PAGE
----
The Jerusalem Post’s columnists’ consuming hatred of President Obama has prompted several of them to make clear their vision of Israel’s future. That vision is so grim, so self-destructive for Israel, and so dangerous for America that it behooves Americans to find out the direction in which some of the most influential Israeli columnists have been successfully, and dramatically moving Israel’s policies. Mubarak’s fall from power has caused several JPost columnists to excoriate Obama, claiming that he acted like President Carter (who these columnists claim “lost” Iran). The fear of these columnists is that Mubarak’s successor might abrogate the 1978 Camp David Peace Accords, which produced the “cold peace” between Egypt and Israel that has endured for over 30 years and which the IDF considers to have been an enormous strategic benefit to Israel’s national security. The embarrassing problem for these JPost columnists is that it was President Carter who worked so successfully to broker the Peace Accords. It is inconvenient that one of the JPosts’ favorite demons is in fact the man who produced the Peace Accords. The JPost columnists that support the Peace Accords typically deal with the inconvenience by ignoring Carter’s role. also has columnists, however, who attack Carter – for bringing peace between Israel and Egypt! These columnists favor eternal war against Muslims. Indeed, they explicitly favor conquest through war. Israel should seize other nations’ oil (and beaches!). Ms. Honig complains:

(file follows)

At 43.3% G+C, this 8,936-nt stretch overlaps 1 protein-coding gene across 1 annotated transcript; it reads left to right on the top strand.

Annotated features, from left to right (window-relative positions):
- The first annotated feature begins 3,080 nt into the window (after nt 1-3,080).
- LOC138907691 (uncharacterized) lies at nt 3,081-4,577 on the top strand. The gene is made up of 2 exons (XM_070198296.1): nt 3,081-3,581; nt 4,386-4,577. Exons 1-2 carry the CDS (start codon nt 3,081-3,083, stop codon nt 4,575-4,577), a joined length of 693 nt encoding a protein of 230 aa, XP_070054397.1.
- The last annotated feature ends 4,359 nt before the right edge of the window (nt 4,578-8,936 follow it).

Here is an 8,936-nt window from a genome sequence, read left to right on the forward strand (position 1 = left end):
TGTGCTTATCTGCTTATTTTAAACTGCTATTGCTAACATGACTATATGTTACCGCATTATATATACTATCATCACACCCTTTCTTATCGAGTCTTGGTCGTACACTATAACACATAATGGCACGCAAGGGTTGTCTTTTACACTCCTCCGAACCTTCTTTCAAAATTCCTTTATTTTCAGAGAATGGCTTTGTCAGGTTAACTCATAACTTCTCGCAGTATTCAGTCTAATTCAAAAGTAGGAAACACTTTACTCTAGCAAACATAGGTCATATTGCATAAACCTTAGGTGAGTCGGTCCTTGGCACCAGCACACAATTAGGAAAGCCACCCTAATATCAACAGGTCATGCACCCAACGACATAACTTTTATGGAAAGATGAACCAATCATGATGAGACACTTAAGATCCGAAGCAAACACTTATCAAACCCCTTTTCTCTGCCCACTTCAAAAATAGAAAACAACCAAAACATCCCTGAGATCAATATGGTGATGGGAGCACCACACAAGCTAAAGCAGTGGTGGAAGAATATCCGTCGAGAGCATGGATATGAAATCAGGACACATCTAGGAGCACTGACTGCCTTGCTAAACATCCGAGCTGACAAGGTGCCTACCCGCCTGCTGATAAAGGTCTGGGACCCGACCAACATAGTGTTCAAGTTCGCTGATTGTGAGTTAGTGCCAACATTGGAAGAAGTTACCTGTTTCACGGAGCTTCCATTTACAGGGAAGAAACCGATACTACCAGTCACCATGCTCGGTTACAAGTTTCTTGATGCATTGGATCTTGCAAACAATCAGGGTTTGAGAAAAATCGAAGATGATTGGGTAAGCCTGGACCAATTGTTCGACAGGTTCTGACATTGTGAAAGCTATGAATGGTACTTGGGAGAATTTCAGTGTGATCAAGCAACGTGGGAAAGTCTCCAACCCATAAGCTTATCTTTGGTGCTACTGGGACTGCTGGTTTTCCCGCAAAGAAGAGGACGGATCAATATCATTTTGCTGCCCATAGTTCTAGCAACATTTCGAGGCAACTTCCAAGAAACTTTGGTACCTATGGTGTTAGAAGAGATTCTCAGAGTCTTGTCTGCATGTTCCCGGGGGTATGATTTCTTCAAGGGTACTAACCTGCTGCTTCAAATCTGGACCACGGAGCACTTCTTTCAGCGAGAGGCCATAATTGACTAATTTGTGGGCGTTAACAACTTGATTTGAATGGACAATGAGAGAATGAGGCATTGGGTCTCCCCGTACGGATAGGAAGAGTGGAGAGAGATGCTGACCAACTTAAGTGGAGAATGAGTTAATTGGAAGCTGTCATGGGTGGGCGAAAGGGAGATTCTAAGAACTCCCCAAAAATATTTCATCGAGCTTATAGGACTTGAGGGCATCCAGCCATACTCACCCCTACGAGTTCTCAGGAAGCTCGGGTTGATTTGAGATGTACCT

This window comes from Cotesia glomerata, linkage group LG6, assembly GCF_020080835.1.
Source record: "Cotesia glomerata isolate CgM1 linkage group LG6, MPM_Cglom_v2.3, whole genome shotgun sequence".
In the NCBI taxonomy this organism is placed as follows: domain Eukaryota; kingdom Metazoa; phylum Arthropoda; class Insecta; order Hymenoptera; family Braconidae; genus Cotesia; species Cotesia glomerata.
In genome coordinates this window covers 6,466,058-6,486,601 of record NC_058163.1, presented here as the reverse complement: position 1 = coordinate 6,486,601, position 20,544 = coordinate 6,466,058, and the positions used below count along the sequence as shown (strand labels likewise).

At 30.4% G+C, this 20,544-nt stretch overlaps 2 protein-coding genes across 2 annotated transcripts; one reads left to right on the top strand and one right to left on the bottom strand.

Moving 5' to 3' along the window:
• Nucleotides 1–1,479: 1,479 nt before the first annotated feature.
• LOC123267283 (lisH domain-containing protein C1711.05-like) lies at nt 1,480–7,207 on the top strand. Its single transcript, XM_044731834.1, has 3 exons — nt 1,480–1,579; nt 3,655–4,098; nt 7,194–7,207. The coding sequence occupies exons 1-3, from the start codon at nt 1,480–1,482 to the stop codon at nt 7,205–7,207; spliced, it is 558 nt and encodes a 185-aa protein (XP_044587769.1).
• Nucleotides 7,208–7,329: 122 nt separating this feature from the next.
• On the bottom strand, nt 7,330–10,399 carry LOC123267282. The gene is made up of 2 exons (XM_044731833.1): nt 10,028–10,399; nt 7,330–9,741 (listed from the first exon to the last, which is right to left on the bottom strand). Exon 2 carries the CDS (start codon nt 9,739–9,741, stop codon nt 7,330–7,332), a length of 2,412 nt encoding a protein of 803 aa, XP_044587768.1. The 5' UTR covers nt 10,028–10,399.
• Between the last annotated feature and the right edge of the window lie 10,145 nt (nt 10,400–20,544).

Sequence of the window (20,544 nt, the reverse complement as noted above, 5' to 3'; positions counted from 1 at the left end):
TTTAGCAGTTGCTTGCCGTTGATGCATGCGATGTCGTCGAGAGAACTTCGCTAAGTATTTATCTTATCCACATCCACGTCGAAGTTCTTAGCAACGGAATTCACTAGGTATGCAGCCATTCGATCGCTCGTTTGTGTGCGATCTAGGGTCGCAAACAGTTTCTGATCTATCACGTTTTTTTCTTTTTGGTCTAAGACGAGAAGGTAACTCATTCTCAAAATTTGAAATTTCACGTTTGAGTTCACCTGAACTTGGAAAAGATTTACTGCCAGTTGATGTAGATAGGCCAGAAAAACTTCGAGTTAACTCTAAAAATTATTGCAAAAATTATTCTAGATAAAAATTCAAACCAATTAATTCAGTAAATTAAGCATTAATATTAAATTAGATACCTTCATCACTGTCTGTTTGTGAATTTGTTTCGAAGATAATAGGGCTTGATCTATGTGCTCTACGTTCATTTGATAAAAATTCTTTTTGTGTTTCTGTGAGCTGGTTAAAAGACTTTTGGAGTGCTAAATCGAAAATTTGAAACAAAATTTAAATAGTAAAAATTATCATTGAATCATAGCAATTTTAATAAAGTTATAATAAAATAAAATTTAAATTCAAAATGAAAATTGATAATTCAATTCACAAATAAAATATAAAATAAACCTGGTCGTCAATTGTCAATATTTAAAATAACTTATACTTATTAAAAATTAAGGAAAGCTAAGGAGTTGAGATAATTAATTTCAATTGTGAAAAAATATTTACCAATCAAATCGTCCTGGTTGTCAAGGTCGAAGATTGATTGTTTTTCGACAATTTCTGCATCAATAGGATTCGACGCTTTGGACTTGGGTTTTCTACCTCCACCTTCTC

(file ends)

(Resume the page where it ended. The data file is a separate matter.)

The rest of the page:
Carter was the one who twisted Menachem Begin’s arms to cede the Sinai and contract the frigid peace with Egypt. Its durability was anyhow limited because Mubarak is old and ill. We struck a risky bargain with a here-today-gone-sometimes-tomorrow regime. All Egyptian undertakings might disintegrate into the desert sands, leaving us on the precipice of a strategic calamity.
Honig believes that Israel should have never given Egyptian land that Israel had conquered in the 1967 “Six Days” war back to Egypt. That, of course, would have prevented any peace treaty with Israel and Egypt and Israel would have had recurrent wars as Egypt sought to liberate the Sinai. Similarly, Mr. Eisenman explains why Israel should have declared that the Sinai was Israeli.
Then, of course, there were the oil and gas fields already being exploited by the Egyptians. These anyhow would have led to energy independence for a country as small as Israel. Then there were the incredible and so-necessary ‘breathing space’ and all recreational opportunities represented by the Red Sea and its coastal towns already under development like Nueiba, Sharm el-Sheikh, and Ophira – and all the present and future tourist sites and incomparable skin-diving locales associated with these. This, not to mention its total and absolute strategic benefit or the presence there of the fabled Mt. Sinai and their own Moses’ holy domain?